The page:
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The easiest way to prevent discrimination in the workplace...

by , 27 February 2013
Politicians often show us what not to do in the workplace. Minister of Women, Children, and People with Disabilities, Lulu Xingwana faces a complaint of discrimination for making negative comments about religion, gender and culture while speaking against violence against women and children. If any of your employees make similar comments about sensitive topics and another employee complains of discrimination, you'll be the one who ends up in hot water with the Department of Labour! Here's what you need to do to keep your workplace free of similar discrimination charges.

Recent news headlines about Reeva Steenkamp's death and the rape, mutilation and murder of Anene Booysen show we need to take action against violence against women and children.
 
But you need to be careful of the way you word your views on sensitive topics or you could end up in court for discrimination.
 
Wouldn't that be ironic?
 
Take Minister of Women, Children and People with Disability Lulu Xingwana for example.
 
Meant to lead the way on issues of violence and discrimination in the workplace, she now faces a complaint of discrimination in the Equality Court from Civil rights organisation Afri-Forum, reports IOL News.
 
This comes after Xingwana remarked on an Australian news programme that 'young Afrikaner men and their Calvinistic faith' should be blamed for violence against women and children in South Africa.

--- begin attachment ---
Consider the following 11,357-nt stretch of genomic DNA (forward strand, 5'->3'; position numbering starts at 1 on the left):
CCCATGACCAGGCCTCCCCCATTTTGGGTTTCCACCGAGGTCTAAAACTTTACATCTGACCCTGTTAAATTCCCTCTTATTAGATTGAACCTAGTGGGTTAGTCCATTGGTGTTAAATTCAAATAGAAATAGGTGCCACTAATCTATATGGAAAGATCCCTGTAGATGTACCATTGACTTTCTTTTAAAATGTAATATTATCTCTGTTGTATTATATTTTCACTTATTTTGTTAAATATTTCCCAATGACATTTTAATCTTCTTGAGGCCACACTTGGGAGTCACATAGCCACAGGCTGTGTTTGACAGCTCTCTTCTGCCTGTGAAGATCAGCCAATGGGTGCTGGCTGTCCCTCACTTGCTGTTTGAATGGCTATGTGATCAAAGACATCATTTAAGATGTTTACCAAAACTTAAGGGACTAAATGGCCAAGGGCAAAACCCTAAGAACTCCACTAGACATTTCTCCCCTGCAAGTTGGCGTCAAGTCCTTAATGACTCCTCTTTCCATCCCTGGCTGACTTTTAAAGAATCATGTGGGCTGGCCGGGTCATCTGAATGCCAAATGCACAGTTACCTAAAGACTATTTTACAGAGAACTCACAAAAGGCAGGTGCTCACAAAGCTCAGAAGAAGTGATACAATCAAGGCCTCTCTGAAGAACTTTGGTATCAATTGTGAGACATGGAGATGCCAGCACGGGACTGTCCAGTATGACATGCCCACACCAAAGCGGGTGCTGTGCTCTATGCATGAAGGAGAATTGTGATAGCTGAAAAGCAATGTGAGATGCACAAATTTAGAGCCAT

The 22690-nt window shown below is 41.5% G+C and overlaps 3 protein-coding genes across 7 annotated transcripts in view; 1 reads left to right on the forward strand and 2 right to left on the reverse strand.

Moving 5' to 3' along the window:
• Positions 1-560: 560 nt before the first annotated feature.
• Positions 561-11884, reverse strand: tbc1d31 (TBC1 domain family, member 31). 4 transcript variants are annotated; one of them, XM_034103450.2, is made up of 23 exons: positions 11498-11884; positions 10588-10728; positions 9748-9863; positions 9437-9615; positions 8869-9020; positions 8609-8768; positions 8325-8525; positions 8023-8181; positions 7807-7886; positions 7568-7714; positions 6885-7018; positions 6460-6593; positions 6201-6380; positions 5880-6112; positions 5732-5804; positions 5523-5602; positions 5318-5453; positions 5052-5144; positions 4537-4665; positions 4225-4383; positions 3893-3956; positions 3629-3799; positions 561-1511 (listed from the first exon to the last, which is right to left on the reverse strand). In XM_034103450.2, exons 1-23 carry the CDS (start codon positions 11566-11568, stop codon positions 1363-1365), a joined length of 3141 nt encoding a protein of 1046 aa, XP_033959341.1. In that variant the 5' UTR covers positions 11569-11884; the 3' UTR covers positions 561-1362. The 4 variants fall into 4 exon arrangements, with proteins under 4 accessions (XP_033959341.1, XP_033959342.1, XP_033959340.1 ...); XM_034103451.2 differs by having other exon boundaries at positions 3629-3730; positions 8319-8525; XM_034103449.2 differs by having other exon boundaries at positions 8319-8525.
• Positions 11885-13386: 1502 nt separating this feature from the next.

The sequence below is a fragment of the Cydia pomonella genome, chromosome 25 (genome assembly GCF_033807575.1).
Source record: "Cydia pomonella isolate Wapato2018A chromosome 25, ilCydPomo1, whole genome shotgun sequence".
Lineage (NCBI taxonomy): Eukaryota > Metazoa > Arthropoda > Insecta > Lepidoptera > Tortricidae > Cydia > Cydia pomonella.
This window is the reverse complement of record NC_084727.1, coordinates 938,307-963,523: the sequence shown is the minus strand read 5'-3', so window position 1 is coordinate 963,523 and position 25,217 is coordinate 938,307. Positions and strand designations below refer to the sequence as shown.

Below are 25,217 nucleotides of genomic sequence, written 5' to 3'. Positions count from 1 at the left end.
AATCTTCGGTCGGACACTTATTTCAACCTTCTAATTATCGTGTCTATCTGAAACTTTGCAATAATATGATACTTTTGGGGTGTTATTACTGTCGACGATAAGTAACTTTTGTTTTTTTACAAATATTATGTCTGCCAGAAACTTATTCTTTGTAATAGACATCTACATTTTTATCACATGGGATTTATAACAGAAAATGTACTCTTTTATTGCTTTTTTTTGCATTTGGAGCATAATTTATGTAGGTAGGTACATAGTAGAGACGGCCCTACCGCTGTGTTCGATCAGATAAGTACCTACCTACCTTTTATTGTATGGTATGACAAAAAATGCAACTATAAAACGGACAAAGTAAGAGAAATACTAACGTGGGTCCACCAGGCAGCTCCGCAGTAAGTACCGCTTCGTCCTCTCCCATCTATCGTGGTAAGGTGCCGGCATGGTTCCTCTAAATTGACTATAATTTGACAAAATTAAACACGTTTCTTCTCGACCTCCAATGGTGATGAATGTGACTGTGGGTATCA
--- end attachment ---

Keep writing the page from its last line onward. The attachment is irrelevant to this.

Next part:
That's discrimination on three accounts – race, faith and gender – all in one statement!
 
Watch for these 20 areas of discrimination in the workplace
 
The Department of Labour says there are 20 areas of discrimination you need to prevent in the workplace.
 
These include race, gender, sex, sexual orientation, religious belief, age, disability, pregnancy, marital status, family responsibility, ethnic or social origin, colour, HIV status, conscience, belief, political opinion, culture, language, criminal record or birth. 
 
That's why you need to make sure your employees are well aware of any sensitive topics, in order to prevent any claims of discrimination in the workplace.
 
Take action now to prevent discrimination in the workplace
 
The easiest way to prevent discrimination in the workplace is to make sure you've clearly explained the behaviours that count as discrimination in your company's code of conduct
 
'Your code of conduct must focus on professional standards of behaviour you expect form your employees in your business,' writes employment expert Lizle Louw in The Labour Law for Managers Loose Leaf Service.
 
Then make sure each employee reads through the code of conduct to ensure everyone is up-to-date on the topic.
 
Handle a claim of unfair discrimination in the workplace correctly to avoid a fine from the Department of Labour and ending up in the Equality Court!
 
If you do still receive a claim of unfair discrimination in the workplace, remember to file it along with a record of any actions taken in the matter in case of an inspection from the Department of Labour, advises Rachel Paterson in the Labour Bulletin.
 
You should keep this file in your HR department, so it's easy to access if a Department of Labour inspector arrives on your doorstep to do an EE inspection.
 
Implement these strategies now to make sure you stay out of the Equality Court!

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